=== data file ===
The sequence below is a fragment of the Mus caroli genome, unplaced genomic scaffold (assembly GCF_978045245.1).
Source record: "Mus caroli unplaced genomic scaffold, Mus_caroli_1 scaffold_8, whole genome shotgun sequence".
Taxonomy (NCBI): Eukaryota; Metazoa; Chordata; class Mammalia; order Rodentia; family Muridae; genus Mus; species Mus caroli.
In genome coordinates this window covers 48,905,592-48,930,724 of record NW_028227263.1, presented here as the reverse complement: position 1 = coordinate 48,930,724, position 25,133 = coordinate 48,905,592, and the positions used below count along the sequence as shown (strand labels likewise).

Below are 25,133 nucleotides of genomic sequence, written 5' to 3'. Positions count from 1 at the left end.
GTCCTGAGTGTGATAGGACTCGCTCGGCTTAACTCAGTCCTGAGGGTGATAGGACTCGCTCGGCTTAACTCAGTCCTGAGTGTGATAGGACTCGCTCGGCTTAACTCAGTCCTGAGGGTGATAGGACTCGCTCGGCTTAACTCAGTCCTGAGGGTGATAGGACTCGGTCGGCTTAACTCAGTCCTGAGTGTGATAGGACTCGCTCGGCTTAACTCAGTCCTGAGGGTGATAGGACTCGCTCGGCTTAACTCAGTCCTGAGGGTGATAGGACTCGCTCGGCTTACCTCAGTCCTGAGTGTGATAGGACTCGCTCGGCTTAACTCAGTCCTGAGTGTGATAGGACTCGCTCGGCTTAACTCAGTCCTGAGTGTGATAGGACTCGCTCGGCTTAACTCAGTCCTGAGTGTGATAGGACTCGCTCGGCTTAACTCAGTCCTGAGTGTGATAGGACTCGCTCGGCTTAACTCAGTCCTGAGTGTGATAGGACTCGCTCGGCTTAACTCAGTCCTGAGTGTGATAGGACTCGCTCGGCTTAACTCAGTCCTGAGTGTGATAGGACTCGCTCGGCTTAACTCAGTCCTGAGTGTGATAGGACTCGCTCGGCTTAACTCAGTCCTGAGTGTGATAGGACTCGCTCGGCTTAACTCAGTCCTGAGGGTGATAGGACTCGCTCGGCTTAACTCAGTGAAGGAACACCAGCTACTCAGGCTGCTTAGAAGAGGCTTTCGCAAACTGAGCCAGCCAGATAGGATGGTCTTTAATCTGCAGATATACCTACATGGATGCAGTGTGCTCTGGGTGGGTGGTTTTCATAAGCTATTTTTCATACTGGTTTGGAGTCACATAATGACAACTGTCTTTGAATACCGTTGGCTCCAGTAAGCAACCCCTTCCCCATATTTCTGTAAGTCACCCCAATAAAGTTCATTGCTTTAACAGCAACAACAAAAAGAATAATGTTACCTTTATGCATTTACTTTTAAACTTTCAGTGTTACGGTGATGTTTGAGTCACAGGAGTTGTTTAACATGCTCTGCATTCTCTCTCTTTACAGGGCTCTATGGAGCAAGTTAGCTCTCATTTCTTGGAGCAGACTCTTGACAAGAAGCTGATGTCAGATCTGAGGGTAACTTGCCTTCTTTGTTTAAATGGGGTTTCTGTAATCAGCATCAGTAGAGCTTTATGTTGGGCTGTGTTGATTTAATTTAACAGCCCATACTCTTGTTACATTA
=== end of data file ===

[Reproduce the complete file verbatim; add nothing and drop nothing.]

The sequence below is a fragment of the Mus caroli genome, unplaced genomic scaffold (assembly GCF_978045245.1).
Source record: "Mus caroli unplaced genomic scaffold, Mus_caroli_1 scaffold_8, whole genome shotgun sequence".
Taxonomy (NCBI): Eukaryota; Metazoa; Chordata; class Mammalia; order Rodentia; family Muridae; genus Mus; species Mus caroli.
In genome coordinates this window covers 48,905,592-48,930,724 of record NW_028227263.1, presented here as the reverse complement: position 1 = coordinate 48,930,724, position 25,133 = coordinate 48,905,592, and the positions used below count along the sequence as shown (strand labels likewise).

Below are 25,133 nucleotides of genomic sequence, written 5' to 3'. Positions count from 1 at the left end.
GTCCTGAGTGTGATAGGACTCGCTCGGCTTAACTCAGTCCTGAGGGTGATAGGACTCGCTCGGCTTAACTCAGTCCTGAGTGTGATAGGACTCGCTCGGCTTAACTCAGTCCTGAGGGTGATAGGACTCGCTCGGCTTAACTCAGTCCTGAGGGTGATAGGACTCGGTCGGCTTAACTCAGTCCTGAGTGTGATAGGACTCGCTCGGCTTAACTCAGTCCTGAGGGTGATAGGACTCGCTCGGCTTAACTCAGTCCTGAGGGTGATAGGACTCGCTCGGCTTACCTCAGTCCTGAGTGTGATAGGACTCGCTCGGCTTAACTCAGTCCTGAGTGTGATAGGACTCGCTCGGCTTAACTCAGTCCTGAGTGTGATAGGACTCGCTCGGCTTAACTCAGTCCTGAGTGTGATAGGACTCGCTCGGCTTAACTCAGTCCTGAGTGTGATAGGACTCGCTCGGCTTAACTCAGTCCTGAGTGTGATAGGACTCGCTCGGCTTAACTCAGTCCTGAGTGTGATAGGACTCGCTCGGCTTAACTCAGTCCTGAGTGTGATAGGACTCGCTCGGCTTAACTCAGTCCTGAGTGTGATAGGACTCGCTCGGCTTAACTCAGTCCTGAGTGTGATAGGACTCGCTCGGCTTAACTCAGTCCTGAGGGTGATAGGACTCGCTCGGCTTAACTCAGTGAAGGAACACCAGCTACTCAGGCTGCTTAGAAGAGGCTTTCGCAAACTGAGCCAGCCAGATAGGATGGTCTTTAATCTGCAGATATACCTACATGGATGCAGTGTGCTCTGGGTGGGTGGTTTTCATAAGCTATTTTTCATACTGGTTTGGAGTCACATAATGACAACTGTCTTTGAATACCGTTGGCTCCAGTAAGCAACCCCTTCCCCATATTTCTGTAAGTCACCCCAATAAAGTTCATTGCTTTAACAGCAACAACAAAAAGAATAATGTTACCTTTATGCATTTACTTTTAAACTTTCAGTGTTACGGTGATGTTTGAGTCACAGGAGTTGTTTAACATGCTCTGCATTCTCTCTCTTTACAGGGCTCTATGGAGCAAGTTAGCTCTCATTTCTTGGAGCAGACTCTTGACAAGAAGCTGATGTCAGATCTGAGGGTAACTTGCCTTCTTTGTTTAAATGGGGTTTCTGTAATCAGCATCAGTAGAGCTTTATGTTGGGCTGTGTTGATTTAATTTAACAGCCCATACTCTTGTTACATTA